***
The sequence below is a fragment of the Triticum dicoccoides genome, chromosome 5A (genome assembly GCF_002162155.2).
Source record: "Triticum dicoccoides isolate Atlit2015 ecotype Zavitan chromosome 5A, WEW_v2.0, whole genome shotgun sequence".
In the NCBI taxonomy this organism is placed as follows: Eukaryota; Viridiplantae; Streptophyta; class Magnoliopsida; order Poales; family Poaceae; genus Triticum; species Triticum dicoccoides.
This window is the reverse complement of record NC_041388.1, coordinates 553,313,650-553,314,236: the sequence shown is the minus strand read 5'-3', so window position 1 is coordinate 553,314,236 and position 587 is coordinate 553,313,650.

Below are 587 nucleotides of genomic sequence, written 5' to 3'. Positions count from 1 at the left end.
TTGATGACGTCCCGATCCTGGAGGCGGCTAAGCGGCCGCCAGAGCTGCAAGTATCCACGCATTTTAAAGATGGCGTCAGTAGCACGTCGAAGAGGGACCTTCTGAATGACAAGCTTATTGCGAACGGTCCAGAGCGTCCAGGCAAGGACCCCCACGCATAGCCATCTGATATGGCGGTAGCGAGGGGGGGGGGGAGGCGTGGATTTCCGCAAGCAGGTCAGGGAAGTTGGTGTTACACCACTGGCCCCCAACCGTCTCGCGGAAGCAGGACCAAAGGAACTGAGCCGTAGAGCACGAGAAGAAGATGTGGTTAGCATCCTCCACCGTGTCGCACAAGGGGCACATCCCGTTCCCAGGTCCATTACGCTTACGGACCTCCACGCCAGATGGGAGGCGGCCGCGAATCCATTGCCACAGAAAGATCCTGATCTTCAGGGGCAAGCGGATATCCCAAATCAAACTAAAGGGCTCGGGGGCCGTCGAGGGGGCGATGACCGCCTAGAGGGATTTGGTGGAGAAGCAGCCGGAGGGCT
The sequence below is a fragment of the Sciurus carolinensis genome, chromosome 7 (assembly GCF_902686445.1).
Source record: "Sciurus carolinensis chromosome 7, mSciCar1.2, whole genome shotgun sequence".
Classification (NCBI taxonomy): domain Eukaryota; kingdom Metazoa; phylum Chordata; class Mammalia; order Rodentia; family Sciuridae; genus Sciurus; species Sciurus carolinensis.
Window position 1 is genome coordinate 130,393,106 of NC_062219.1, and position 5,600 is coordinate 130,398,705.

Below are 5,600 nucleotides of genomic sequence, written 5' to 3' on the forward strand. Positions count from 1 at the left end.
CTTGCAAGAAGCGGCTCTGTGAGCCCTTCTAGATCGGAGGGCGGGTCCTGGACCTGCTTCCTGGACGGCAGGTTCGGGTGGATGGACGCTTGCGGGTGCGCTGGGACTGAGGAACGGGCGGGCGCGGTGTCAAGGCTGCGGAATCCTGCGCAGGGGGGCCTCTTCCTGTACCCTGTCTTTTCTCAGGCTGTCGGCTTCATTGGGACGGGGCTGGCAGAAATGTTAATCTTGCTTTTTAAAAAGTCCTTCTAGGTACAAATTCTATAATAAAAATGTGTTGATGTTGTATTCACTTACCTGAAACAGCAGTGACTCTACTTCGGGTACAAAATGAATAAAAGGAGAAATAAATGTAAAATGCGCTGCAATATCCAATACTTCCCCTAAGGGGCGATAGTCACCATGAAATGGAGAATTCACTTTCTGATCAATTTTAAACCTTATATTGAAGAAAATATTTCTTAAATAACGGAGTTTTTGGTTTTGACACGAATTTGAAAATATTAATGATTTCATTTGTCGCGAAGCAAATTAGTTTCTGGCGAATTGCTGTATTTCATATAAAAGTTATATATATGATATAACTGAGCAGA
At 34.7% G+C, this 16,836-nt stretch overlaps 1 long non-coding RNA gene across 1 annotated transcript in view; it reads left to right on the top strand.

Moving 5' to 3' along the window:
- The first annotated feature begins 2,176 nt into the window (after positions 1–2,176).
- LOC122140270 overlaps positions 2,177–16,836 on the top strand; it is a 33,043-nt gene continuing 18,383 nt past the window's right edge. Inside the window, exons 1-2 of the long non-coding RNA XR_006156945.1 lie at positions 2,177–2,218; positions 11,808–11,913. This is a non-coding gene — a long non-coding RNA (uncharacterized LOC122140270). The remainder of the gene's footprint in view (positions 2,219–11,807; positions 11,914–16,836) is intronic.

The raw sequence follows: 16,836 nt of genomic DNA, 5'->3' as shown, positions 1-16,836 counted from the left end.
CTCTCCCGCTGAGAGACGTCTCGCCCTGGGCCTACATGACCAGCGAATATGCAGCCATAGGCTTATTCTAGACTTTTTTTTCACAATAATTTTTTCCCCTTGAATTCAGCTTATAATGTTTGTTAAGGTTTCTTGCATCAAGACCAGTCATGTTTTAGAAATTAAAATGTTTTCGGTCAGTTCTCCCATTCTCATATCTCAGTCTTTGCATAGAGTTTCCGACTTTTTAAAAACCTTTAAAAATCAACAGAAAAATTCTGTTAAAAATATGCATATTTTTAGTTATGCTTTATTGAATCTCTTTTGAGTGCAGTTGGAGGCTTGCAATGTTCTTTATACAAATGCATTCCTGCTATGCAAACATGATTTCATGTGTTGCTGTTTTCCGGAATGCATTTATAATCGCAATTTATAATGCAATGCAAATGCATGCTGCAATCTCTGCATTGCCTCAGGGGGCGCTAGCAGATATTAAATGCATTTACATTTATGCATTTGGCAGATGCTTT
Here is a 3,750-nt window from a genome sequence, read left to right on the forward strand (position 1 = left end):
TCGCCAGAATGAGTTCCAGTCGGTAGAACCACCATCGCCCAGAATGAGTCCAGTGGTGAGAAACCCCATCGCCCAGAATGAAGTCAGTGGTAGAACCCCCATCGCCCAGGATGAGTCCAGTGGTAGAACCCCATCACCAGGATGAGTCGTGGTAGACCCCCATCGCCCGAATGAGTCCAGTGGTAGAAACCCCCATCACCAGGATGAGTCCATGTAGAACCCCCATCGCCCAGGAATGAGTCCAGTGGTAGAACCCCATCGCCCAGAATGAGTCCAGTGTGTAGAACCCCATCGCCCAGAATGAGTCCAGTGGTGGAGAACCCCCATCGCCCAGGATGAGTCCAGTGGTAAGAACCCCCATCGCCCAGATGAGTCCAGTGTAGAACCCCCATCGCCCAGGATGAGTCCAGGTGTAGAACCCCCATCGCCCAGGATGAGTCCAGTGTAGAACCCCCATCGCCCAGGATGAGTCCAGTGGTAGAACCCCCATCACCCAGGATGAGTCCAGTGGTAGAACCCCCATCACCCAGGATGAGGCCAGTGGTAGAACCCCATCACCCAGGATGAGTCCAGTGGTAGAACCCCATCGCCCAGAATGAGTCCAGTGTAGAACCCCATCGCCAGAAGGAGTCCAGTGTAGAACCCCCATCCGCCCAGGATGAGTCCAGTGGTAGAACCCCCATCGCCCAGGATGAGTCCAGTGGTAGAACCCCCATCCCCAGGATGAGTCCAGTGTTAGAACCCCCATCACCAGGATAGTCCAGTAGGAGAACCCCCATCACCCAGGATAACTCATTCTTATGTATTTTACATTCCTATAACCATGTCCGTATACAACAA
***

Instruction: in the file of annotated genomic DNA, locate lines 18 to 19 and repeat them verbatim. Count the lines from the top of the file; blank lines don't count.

CTCTCCCGCTGAGAGACGTCTCGCCCTGGGCCTACATGACCAGCGAATATGCAGCCATAGGCTTATTCTAGACTTTTTTTTCACAATAATTTTTTCCCCTTGAATTCAGCTTATAATGTTTGTTAAGGTTTCTTGCATCAAGACCAGTCATGTTTTAGAAATTAAAATGTTTTCGGTCAGTTCTCCCATTCTCATATCTCAGTCTTTGCATAGAGTTTCCGACTTTTTAAAAACCTTTAAAAATCAACAGAAAAATTCTGTTAAAAATATGCATATTTTTAGTTATGCTTTATTGAATCTCTTTTGAGTGCAGTTGGAGGCTTGCAATGTTCTTTATACAAATGCATTCCTGCTATGCAAACATGATTTCATGTGTTGCTGTTTTCCGGAATGCATTTATAATCGCAATTTATAATGCAATGCAAATGCATGCTGCAATCTCTGCATTGCCTCAGGGGGCGCTAGCAGATATTAAATGCATTTACATTTATGCATTTGGCAGATGCTTT
Here is a 3,750-nt window from a genome sequence, read left to right on the forward strand (position 1 = left end):